Prof. Dr. Martina G. Vijver works at Leiden University, the Netherlands. Her research field is in Ecotoxicology. An important milestone in her research career was receiving a VIDI grant (2014) from NWO. The focus is on nano-ecotoxicology. She currently supervises eleven PhD-students, nine of whom have already defended their theses successfully. In 2017, she got the EU Horizon 2020 project PATROLS funded that aims to establish and standardize a battery of innovative, next generation physiologically anchored, hazard assessment tools that more accurately predicts adverse effects caused by long-term (chronic), low dose ENM exposure in human and environmental systems to support regulatory risk decision-making. Another milestone is the NWO ASPASIA grant (2013) that she received to quantify joint effects of mixtures of chemicals with low concentrations on aquatic communities. Prof. Vijver participates in eight different EU –FP7 and Horizon 2020 projects. She has over 110 peer reviewed scientific articles. She does a lot in outreach of the scientific results, performing in public lectures, giving tours and courses to school-children and having websites for the main public and for policy www.pnecpro.com and www.bestrijdingsmiddelenatlas.nl communicating about science. A notable award is the recently obtained World Cultural Council (WCC, 2017) Special Recognition Award, for research with an impact on society.
Your recent Emerging Investigator Series paper focuses on bioavailability modeling of nanoparticles and the impact of particle size distribution. How has your research evolved from your first article to this most recent article?
During my PhD (2005) I wrote a thesis entitled The Ins and Out of Bioaccumulation. This taught me that we should account bioavailability as a three step process in which exposure, uptake and toxicity are the principle processes that we need to understand. On top of that, each of these processes have their own dynamics. This is true for chemicals but also for nanomaterials. And currently we know that it is even more complex for nanomaterials because they are inherently a mixture of chemicals and colloids and that those come with different size distributions. Well that is a question to unravel step-by-step.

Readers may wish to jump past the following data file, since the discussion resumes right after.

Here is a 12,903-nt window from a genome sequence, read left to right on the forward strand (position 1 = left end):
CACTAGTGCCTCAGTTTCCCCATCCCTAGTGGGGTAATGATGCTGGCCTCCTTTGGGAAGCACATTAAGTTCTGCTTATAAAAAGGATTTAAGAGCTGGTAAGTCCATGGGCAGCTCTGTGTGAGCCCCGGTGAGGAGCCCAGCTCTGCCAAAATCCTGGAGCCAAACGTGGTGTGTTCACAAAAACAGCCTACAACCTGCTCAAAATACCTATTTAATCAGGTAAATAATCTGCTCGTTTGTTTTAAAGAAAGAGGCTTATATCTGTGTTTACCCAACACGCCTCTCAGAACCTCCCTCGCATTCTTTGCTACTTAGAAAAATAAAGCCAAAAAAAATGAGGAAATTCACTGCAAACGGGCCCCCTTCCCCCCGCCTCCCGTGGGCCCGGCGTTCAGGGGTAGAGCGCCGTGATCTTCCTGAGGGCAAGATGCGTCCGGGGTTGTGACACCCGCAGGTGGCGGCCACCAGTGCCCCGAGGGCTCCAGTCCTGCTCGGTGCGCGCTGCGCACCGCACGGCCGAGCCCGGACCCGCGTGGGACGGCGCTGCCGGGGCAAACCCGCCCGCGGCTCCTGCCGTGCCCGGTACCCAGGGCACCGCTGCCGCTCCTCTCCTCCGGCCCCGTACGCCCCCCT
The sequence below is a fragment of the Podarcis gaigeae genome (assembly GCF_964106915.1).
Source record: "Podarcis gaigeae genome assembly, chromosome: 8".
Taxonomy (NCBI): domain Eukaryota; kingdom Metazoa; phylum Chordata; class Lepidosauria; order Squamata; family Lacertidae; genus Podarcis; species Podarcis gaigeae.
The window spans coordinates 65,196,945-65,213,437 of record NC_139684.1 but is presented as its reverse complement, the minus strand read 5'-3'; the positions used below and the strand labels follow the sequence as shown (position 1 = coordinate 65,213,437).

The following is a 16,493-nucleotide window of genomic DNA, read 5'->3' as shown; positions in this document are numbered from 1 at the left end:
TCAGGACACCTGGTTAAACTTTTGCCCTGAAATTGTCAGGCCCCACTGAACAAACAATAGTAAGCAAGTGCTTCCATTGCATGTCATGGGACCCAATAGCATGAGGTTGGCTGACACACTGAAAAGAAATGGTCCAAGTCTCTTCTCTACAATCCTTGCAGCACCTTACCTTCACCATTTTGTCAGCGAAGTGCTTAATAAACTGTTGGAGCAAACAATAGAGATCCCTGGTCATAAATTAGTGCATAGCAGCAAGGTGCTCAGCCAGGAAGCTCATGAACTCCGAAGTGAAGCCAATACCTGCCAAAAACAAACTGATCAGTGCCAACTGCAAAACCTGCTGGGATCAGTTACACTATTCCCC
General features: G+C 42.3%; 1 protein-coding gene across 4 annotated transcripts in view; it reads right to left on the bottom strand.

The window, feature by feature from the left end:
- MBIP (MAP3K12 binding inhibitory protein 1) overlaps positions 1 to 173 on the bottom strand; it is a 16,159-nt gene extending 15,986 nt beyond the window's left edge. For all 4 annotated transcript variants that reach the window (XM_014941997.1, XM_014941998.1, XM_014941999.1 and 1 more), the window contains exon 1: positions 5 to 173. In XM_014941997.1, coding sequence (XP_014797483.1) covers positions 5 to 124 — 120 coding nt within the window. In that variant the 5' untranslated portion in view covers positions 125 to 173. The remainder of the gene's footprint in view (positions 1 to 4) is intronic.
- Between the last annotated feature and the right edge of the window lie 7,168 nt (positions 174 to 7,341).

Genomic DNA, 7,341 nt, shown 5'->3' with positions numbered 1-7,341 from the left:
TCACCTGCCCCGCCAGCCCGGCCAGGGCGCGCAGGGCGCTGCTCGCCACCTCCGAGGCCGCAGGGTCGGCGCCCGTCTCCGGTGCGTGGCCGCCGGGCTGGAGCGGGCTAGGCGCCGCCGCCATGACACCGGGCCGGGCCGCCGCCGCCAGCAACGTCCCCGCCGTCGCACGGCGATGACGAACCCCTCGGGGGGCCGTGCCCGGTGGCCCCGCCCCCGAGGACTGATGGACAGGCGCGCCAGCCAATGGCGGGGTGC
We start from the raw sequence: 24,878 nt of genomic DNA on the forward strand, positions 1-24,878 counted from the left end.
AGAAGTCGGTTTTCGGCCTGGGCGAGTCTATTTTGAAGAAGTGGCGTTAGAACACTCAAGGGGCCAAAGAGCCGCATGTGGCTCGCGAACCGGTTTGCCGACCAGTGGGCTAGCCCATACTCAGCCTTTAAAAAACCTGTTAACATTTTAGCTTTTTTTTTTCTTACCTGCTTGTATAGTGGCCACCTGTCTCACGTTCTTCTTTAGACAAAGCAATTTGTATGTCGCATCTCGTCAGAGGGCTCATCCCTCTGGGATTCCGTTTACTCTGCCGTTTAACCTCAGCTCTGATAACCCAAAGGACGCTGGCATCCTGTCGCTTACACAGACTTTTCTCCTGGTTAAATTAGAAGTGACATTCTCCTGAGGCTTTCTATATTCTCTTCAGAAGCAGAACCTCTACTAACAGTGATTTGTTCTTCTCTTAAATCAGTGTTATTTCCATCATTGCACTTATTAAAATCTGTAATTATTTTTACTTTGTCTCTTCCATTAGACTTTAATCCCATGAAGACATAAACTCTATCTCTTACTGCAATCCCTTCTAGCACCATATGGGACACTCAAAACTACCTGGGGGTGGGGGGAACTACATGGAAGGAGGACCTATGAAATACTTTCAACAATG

What aspect of your work are you most excited about at the moment?
That we could track non-modified metallic nanomaterials within alive organisms. That we are modelling the relative contribution of metal ions versus particles to account for the dynamics in exposure. This way we can start to understand the chemicals as well as the colloidal impacts in nano-ecotoxicology.
In your opinion, what is the biggest challenge in developing mechanistic-based modelling for nanoparticles?
The quantification of uptake, biodistribution over time to account explicitly for the correct dynamics in exposure.
What do you find most challenging about your research?
Long-term, low-level exposure of ecosystems to engineered nanomaterials will be the reality for many environments. Current approaches lack environmental realism in terms accounting fate, of dose delivery, exposure duration and uptake through food chains as well as ecological effects.
In which upcoming conferences or events may our readers meet you?
You can often find me at SETAC Europe.
How do you spend your spare time?
I spend my spare time with my 9 year old son and 6 year old daughter. I play tennis as a sport, and am the assistant coach of my son’s soccer team.
Which profession would you choose if you were not a scientist?
I am interested in many different jobs as long as it is creative.
Can you share one piece of career-related advice or wisdom with other early career scientists?
Follow your passion, and try to work with people who give you energy.
Watch the clip below to hear Professor Vijver discuss her research aims on the dynamics of particle size distribution.